MK Katz hinted that the military is trying to cover up the added danger that women are exposed to in the combat units. "When a woman is hurt this way, when she is discharged from the army ' she is unable to obtain [her medical] files," he said. "You should look into this. Why is it that a woman who is discharged from the army because of one of these things ' the files suddenly disappear?"

3. Study: Belief in G-d, Religious Observance on the Rise

by David Lev

A new study shows that 80% of Israeli Jews believe in G-d. The study by the Gutman Center of the Israel Democracy Institute, conducted on behalf of the Avi-Chai fund, polled thousands of Israelis in the past several years, and discovered that the number of Israeli Jews who believe in G-d and practice a religious lifestyle is on the upswing.

Analysts speaking on Army Radio Thursday said that, while the previous studies showed a continuous decline in the level of belief among Jews in Israel during the 1990s, the latest study shows a significant increase in belief since 2000. The poll showed that 77% of Israeli Jews believe in a 'divine power' that guides the world, and that 72% believe that prayer has the power to improve their lives. 67% believe that Jews are the chosen people, and 65% believe that the Torah and its commandments are of Divine origin. In addition, 34% believe that Jews who do not observe the Torah are endangering their fellow Jews and Israelis.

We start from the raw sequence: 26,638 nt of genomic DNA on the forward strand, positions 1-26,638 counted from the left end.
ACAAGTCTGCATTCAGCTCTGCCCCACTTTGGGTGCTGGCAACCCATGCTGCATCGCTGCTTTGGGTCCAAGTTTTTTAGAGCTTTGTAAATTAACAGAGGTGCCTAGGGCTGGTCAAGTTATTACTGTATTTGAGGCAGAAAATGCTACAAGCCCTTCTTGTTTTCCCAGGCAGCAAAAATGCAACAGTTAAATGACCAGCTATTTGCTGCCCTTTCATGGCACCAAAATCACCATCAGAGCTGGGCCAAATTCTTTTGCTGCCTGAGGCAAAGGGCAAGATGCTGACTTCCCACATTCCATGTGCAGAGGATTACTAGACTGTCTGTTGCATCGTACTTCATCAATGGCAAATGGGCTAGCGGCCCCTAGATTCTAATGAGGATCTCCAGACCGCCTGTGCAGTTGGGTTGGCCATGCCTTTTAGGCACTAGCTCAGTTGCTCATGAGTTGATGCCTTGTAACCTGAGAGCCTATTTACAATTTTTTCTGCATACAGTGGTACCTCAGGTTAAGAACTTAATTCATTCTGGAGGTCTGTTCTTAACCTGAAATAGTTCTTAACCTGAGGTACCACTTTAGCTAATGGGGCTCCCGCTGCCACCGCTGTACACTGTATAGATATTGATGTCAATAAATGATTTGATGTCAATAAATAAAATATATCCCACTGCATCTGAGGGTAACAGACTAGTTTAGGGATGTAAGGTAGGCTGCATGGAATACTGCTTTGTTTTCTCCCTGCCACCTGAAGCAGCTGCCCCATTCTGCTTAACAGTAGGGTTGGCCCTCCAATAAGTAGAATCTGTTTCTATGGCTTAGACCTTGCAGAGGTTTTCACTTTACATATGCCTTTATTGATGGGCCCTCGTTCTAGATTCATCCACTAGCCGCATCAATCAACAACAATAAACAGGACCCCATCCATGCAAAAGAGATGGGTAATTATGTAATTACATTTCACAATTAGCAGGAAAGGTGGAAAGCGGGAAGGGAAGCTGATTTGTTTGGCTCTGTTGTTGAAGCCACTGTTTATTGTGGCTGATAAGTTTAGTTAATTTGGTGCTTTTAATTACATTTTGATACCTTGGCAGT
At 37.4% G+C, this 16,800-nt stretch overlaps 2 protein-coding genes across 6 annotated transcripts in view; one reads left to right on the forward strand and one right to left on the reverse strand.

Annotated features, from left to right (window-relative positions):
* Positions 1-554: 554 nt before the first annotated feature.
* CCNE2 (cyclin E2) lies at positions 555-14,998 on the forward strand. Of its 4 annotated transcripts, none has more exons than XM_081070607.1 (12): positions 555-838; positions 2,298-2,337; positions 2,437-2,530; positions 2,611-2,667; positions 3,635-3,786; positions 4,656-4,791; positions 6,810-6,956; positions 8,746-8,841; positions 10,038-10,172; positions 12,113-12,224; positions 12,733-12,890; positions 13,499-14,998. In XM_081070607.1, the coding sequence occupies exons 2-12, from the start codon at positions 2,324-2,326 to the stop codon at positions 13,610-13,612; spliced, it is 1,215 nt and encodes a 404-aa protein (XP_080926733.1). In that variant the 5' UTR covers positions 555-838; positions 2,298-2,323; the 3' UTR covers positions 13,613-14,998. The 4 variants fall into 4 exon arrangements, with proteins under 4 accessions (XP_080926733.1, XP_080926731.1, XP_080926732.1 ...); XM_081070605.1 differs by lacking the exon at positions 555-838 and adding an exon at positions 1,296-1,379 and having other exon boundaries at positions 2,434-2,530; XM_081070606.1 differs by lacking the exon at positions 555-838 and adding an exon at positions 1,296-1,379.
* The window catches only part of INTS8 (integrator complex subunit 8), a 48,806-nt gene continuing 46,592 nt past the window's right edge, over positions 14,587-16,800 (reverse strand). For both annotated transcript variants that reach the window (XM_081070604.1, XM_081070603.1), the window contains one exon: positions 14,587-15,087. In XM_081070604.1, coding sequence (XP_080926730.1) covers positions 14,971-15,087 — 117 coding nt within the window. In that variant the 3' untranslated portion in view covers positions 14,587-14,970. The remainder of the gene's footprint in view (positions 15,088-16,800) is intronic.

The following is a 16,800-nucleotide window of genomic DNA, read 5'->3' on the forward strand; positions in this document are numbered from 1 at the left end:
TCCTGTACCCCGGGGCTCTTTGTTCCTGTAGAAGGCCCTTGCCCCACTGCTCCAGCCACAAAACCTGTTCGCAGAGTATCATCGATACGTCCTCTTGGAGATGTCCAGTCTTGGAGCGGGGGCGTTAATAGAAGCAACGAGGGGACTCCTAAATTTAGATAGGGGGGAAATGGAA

The poll also showed a marked change in the number of Israeli Jews who consider themselves 'religious' or 'observant.' In the latest study, 15% consider themselves 'religious' ('Dati'), compared to 11% in 1999, while 7% said they were Hareidi, compared to 5% in the previous study. 32% said they were 'traditional' ('Mesorati'), compared to 32% in 1999. 43% of Israelis in the current study consider themselves 'secular' ('chiloni'), compared to 46% in 1999, while 3% today said they were 'anti-religious,' compared to 6% a decade ago.